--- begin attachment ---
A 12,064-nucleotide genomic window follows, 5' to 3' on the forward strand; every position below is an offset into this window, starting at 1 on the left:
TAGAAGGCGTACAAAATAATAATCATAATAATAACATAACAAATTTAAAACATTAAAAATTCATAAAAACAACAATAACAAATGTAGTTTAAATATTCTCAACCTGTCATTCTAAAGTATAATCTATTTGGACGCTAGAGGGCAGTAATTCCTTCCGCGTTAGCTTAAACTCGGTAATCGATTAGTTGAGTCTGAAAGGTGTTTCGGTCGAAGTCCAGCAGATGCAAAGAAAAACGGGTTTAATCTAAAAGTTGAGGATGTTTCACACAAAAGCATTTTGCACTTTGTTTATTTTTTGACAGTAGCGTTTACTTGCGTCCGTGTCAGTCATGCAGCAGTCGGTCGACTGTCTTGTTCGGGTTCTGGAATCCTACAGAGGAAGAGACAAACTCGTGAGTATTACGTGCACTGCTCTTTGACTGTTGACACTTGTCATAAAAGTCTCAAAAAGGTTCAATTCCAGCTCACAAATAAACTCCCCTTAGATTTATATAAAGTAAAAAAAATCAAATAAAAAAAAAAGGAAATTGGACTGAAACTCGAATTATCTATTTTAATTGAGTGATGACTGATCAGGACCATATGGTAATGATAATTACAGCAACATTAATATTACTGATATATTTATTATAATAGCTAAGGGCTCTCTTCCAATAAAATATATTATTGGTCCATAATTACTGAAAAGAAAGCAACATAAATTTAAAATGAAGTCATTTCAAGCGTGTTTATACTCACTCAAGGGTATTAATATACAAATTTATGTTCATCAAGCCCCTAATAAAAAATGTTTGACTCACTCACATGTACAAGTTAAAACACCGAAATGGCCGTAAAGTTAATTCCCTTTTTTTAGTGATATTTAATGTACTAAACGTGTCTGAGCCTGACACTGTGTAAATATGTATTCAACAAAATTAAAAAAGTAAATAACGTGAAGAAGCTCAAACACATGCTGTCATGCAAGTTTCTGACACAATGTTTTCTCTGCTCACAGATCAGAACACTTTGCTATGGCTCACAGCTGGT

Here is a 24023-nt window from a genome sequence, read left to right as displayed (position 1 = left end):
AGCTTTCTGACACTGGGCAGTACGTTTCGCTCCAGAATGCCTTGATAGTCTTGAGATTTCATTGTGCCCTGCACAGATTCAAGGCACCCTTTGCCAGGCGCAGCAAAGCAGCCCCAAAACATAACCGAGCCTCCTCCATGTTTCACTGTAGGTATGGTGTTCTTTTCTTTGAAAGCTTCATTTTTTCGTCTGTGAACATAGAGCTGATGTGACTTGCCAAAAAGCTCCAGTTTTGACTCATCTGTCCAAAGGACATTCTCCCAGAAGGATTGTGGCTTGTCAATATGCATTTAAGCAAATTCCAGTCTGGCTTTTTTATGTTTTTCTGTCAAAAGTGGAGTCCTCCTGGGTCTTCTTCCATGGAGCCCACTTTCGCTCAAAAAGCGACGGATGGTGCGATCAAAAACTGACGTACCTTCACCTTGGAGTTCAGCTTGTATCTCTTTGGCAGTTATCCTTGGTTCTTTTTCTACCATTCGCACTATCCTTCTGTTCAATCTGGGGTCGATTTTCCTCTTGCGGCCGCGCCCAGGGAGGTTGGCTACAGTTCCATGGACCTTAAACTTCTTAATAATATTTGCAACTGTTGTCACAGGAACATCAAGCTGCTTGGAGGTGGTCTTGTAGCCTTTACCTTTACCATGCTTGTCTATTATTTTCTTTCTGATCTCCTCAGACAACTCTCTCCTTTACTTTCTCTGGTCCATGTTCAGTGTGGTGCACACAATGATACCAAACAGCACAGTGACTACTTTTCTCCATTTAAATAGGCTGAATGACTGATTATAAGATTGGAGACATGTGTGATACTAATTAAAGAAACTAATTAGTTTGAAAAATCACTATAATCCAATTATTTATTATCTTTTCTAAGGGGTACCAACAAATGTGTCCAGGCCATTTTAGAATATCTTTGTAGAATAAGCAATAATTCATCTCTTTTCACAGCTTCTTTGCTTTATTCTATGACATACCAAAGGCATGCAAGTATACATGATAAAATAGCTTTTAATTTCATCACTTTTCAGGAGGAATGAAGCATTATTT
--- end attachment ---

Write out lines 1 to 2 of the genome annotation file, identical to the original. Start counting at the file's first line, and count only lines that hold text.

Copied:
A 12,064-nucleotide genomic window follows, 5' to 3' on the forward strand; every position below is an offset into this window, starting at 1 on the left:
TAGAAGGCGTACAAAATAATAATCATAATAATAACATAACAAATTTAAAACATTAAAAATTCATAAAAACAACAATAACAAATGTAGTTTAAATATTCTCAACCTGTCATTCTAAAGTATAATCTATTTGGACGCTAGAGGGCAGTAATTCCTTCCGCGTTAGCTTAAACTCGGTAATCGATTAGTTGAGTCTGAAAGGTGTTTCGGTCGAAGTCCAGCAGATGCAAAGAAAAACGGGTTTAATCTAAAAGTTGAGGATGTTTCACACAAAAGCATTTTGCACTTTGTTTATTTTTTGACAGTAGCGTTTACTTGCGTCCGTGTCAGTCATGCAGCAGTCGGTCGACTGTCTTGTTCGGGTTCTGGAATCCTACAGAGGAAGAGACAAACTCGTGAGTATTACGTGCACTGCTCTTTGACTGTTGACACTTGTCATAAAAGTCTCAAAAAGGTTCAATTCCAGCTCACAAATAAACTCCCCTTAGATTTATATAAAGTAAAAAAAATCAAATAAAAAAAAAAGGAAATTGGACTGAAACTCGAATTATCTATTTTAATTGAGTGATGACTGATCAGGACCATATGGTAATGATAATTACAGCAACATTAATATTACTGATATATTTATTATAATAGCTAAGGGCTCTCTTCCAATAAAATATATTATTGGTCCATAATTACTGAAAAGAAAGCAACATAAATTTAAAATGAAGTCATTTCAAGCGTGTTTATACTCACTCAAGGGTATTAATATACAAATTTATGTTCATCAAGCCCCTAATAAAAAATGTTTGACTCACTCACATGTACAAGTTAAAACACCGAAATGGCCGTAAAGTTAATTCCCTTTTTTTAGTGATATTTAATGTACTAAACGTGTCTGAGCCTGACACTGTGTAAATATGTATTCAACAAAATTAAAAAAGTAAATAACGTGAAGAAGCTCAAACACATGCTGTCATGCAAGTTTCTGACACAATGTTTTCTCTGCTCACAGATCAGAACACTTTGCTATGGCTCACAGCTGGT